In another chapter in the company’s long history of introducing environmentally sound practices to the industry, Patagonia recently launched their new range of jeans that are produced in a more sustainable way than conventional demin legwear.

Denim, they say, is ‘dirty business’ and a justifiable target on which to focus their attention. Patagonia claim that the production of their new jeans uses 30% less energy, 84% less water and as a result reduces CO2 emissions by 25% against ‘normal’ jean production. They also use organic cotton and fair trade sewing methods along with having zero toxic dyes in the dying process.

There is still a good deal of misunderstanding and cynicism in the UK directed at outdoor brands who have an environmental voice. One person I was chatting with recently implied that they would only adopt environmentally sound practices in their company if there was money to be made from it. I guess if you don’t really care then that may well be your attitude. However, it just struck me that this individual didn’t recognise that doing the right thing on a daily basis could (or should) simply be part of the way that the business is run. No big deal, no marketing, no extra turnover, just everyday method.

Patagonia Dirty Denim

Fair Trade sewing, Organic Cotton, no nasty stuff in the dyes – Patagonia are trying to lead the way in cleaner denim.

Anyway, it seems like demin is a pretty good area for Patagonia to try and improve, seen as we all wear jeans, almost all the time. Patagonia’s new jeans need to be durable though. No doubt we have all had jeans that last years, along with those that have been tired after just a few months. As Patagonia themselves say, the best thing we can do as individuals is to make sure our clothes run the distance. A manufacturer’s commitment to producing durable garments that last as long as possible should also be part of the equation.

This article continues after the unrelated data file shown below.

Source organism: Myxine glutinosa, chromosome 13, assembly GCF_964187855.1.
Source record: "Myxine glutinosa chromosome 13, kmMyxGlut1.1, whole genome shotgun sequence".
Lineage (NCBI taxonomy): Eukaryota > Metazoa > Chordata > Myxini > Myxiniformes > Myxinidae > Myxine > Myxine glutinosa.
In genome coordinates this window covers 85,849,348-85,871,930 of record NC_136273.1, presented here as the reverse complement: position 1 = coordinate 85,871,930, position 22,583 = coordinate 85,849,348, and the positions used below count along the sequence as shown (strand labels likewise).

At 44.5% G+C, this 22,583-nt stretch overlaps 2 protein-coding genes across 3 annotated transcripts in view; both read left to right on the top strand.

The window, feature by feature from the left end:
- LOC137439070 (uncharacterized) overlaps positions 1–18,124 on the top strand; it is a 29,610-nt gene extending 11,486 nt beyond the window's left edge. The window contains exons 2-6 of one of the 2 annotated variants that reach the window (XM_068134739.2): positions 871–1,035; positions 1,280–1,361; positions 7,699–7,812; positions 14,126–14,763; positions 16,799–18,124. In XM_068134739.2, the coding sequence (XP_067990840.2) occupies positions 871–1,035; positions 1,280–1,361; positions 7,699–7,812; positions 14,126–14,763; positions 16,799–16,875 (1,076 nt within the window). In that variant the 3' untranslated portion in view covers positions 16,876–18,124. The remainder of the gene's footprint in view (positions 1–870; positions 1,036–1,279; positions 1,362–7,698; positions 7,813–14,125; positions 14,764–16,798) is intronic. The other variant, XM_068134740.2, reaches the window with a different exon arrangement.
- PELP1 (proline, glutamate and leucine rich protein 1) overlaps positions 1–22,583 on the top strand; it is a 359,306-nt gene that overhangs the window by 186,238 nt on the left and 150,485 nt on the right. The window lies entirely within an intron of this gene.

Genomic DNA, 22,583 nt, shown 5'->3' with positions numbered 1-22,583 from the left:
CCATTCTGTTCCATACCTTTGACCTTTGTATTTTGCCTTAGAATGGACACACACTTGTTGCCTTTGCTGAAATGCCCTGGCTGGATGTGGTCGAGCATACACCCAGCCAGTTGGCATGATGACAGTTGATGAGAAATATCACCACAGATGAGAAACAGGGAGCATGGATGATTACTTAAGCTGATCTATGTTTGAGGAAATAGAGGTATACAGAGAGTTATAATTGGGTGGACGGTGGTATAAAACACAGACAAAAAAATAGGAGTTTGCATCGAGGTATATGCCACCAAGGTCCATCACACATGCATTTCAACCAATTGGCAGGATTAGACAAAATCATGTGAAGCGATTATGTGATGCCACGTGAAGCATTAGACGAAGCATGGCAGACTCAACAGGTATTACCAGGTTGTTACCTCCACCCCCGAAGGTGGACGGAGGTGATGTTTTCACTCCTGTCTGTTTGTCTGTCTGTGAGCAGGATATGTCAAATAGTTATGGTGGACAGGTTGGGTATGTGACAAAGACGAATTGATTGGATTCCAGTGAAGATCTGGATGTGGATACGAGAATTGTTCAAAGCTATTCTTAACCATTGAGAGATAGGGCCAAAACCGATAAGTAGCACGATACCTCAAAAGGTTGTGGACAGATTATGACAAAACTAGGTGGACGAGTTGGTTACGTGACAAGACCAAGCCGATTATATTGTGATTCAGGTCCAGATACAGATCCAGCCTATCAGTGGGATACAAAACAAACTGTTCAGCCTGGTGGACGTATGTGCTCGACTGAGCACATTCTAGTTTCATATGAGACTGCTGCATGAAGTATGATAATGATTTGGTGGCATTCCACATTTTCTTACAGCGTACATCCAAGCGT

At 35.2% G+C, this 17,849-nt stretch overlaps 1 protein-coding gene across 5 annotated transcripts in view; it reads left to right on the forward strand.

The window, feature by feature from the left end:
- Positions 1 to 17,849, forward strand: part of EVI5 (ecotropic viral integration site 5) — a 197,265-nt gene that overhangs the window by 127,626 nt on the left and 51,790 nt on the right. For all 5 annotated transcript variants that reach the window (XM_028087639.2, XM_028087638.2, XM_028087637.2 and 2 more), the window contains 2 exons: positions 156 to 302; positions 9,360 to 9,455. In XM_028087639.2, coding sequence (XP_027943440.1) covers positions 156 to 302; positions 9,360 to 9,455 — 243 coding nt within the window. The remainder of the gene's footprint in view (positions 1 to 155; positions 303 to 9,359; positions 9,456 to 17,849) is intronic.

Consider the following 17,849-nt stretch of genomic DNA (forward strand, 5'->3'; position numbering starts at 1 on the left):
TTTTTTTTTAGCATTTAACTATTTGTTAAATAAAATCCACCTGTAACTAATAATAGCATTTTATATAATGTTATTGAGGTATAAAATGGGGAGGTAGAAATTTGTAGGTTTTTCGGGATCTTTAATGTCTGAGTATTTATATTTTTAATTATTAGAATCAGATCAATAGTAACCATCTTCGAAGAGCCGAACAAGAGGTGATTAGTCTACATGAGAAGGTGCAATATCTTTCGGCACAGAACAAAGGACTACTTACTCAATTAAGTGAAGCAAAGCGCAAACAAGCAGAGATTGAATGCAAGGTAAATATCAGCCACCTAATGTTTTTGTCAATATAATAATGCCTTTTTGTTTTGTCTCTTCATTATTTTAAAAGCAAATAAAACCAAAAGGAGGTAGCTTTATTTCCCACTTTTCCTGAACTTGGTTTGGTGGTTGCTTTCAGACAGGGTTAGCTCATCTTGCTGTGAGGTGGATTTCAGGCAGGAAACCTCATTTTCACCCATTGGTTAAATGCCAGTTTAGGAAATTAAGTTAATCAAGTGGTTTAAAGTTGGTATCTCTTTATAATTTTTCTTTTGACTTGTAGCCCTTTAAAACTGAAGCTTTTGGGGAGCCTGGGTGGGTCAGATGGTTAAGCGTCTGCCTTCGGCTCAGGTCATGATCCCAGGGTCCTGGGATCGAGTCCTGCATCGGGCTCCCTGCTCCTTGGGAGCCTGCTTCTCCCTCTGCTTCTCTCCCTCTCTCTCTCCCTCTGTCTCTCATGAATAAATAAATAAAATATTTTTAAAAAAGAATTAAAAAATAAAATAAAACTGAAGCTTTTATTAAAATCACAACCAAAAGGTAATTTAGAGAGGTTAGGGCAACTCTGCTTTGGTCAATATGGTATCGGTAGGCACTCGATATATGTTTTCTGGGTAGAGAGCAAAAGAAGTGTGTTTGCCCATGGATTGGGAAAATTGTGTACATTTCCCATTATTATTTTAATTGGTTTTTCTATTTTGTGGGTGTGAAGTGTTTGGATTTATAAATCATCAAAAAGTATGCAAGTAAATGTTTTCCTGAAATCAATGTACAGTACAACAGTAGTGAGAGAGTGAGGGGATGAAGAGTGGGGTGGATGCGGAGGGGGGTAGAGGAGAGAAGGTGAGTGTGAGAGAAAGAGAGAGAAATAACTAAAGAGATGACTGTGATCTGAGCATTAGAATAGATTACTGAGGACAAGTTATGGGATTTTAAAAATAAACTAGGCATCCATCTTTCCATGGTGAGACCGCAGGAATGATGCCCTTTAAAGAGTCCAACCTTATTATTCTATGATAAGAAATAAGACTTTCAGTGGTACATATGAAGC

On a different note Patagonia also released their ISPO Gold Award winning Merino Air baselayers recently. They look great (without actually looking that great, if you know what I mean) and although I haven’t tried one yet, I’d be willing to bet the fabric works super well for cold weather aerobic use like ski touring and splitboarding.

A few people in the media commented on how early this essentially winter product was being launched (mid July). The thing that caught my attention though was the fact that Merino Air products are ‘exclusive’ to Patagonia. As in, you can’t buy them anywhere other than the Patagonia website or their own stores. Arc’teryx did something similar with the revamped Alpha Comp Hoody a couple of seasons back. I guess it’s a sign of the times and I don’t blame Patagonia for doing it. However, if I were a retailer and Patagonia was an important brand for my business, I’d be pretty concerned with the precedent being set.


Lives in Yorkshire. Creator of The and regular contributor to The Path Less Trodden.

Currently listening to: Beach House – Depression Cherry
Currently reading: Michael Connelly – The Poet

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